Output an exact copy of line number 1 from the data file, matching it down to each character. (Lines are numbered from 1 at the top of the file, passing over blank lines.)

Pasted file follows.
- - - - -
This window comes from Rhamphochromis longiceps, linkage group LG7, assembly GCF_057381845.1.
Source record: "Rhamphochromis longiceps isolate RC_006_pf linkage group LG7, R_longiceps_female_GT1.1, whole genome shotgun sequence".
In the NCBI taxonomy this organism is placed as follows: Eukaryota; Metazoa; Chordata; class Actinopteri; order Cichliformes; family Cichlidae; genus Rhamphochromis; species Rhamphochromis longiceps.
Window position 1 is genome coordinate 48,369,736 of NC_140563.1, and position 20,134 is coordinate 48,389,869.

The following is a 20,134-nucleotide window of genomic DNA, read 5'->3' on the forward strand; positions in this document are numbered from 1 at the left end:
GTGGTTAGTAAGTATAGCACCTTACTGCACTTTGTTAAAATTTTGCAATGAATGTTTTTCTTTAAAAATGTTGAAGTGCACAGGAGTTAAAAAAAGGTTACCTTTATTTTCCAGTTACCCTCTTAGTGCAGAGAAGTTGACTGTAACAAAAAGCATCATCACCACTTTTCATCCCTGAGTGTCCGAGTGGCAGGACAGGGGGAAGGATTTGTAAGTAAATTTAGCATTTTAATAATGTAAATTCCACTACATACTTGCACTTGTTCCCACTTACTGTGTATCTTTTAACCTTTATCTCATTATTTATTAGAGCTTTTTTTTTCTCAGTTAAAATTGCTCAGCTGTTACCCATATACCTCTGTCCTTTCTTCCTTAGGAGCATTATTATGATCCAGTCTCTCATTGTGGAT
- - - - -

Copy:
This window comes from Rhamphochromis longiceps, linkage group LG7, assembly GCF_057381845.1.